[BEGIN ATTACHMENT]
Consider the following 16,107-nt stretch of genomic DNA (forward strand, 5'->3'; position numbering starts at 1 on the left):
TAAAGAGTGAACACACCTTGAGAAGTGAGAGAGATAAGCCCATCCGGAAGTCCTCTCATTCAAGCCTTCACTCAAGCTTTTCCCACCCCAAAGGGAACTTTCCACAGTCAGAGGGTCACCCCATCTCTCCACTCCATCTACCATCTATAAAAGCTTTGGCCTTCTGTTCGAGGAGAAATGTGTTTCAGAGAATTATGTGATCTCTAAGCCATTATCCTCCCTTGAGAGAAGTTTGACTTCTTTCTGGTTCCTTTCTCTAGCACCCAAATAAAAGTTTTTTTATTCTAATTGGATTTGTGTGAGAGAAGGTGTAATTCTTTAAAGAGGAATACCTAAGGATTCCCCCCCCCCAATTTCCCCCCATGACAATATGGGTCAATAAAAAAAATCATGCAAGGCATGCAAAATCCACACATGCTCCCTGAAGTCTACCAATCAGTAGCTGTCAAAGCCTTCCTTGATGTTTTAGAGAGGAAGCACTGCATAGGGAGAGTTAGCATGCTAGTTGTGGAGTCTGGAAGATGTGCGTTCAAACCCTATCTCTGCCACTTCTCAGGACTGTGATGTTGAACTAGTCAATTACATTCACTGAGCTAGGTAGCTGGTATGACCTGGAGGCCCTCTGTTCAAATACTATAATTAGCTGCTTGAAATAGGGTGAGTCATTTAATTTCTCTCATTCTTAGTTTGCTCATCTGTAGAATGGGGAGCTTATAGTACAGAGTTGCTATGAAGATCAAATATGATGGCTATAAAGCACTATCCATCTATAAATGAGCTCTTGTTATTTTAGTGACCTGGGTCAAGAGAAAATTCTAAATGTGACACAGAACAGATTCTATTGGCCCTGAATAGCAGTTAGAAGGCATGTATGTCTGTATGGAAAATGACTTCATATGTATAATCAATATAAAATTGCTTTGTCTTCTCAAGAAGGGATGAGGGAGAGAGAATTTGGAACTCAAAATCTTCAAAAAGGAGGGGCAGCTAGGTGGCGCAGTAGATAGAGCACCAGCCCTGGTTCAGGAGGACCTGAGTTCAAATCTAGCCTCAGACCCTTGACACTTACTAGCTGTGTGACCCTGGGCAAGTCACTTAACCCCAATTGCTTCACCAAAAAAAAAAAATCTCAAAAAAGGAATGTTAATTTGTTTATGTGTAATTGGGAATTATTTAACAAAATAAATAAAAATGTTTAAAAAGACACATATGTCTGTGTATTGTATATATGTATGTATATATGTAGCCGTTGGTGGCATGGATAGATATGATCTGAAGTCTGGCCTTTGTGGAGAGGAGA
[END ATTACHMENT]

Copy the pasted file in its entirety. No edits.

Consider the following 16,107-nt stretch of genomic DNA (forward strand, 5'->3'; position numbering starts at 1 on the left):
TAAAGAGTGAACACACCTTGAGAAGTGAGAGAGATAAGCCCATCCGGAAGTCCTCTCATTCAAGCCTTCACTCAAGCTTTTCCCACCCCAAAGGGAACTTTCCACAGTCAGAGGGTCACCCCATCTCTCCACTCCATCTACCATCTATAAAAGCTTTGGCCTTCTGTTCGAGGAGAAATGTGTTTCAGAGAATTATGTGATCTCTAAGCCATTATCCTCCCTTGAGAGAAGTTTGACTTCTTTCTGGTTCCTTTCTCTAGCACCCAAATAAAAGTTTTTTTATTCTAATTGGATTTGTGTGAGAGAAGGTGTAATTCTTTAAAGAGGAATACCTAAGGATTCCCCCCCCCCAATTTCCCCCCATGACAATATGGGTCAATAAAAAAAATCATGCAAGGCATGCAAAATCCACACATGCTCCCTGAAGTCTACCAATCAGTAGCTGTCAAAGCCTTCCTTGATGTTTTAGAGAGGAAGCACTGCATAGGGAGAGTTAGCATGCTAGTTGTGGAGTCTGGAAGATGTGCGTTCAAACCCTATCTCTGCCACTTCTCAGGACTGTGATGTTGAACTAGTCAATTACATTCACTGAGCTAGGTAGCTGGTATGACCTGGAGGCCCTCTGTTCAAATACTATAATTAGCTGCTTGAAATAGGGTGAGTCATTTAATTTCTCTCATTCTTAGTTTGCTCATCTGTAGAATGGGGAGCTTATAGTACAGAGTTGCTATGAAGATCAAATATGATGGCTATAAAGCACTATCCATCTATAAATGAGCTCTTGTTATTTTAGTGACCTGGGTCAAGAGAAAATTCTAAATGTGACACAGAACAGATTCTATTGGCCCTGAATAGCAGTTAGAAGGCATGTATGTCTGTATGGAAAATGACTTCATATGTATAATCAATATAAAATTGCTTTGTCTTCTCAAGAAGGGATGAGGGAGAGAGAATTTGGAACTCAAAATCTTCAAAAAGGAGGGGCAGCTAGGTGGCGCAGTAGATAGAGCACCAGCCCTGGTTCAGGAGGACCTGAGTTCAAATCTAGCCTCAGACCCTTGACACTTACTAGCTGTGTGACCCTGGGCAAGTCACTTAACCCCAATTGCTTCACCAAAAAAAAAAAATCTCAAAAAAGGAATGTTAATTTGTTTATGTGTAATTGGGAATTATTTAACAAAATAAATAAAAATGTTTAAAAAGACACATATGTCTGTGTATTGTATATATGTATGTATATATGTAGCCGTTGGTGGCATGGATAGATATGATCTGAAGTCTGGCCTTTGTGGAGAGGAGA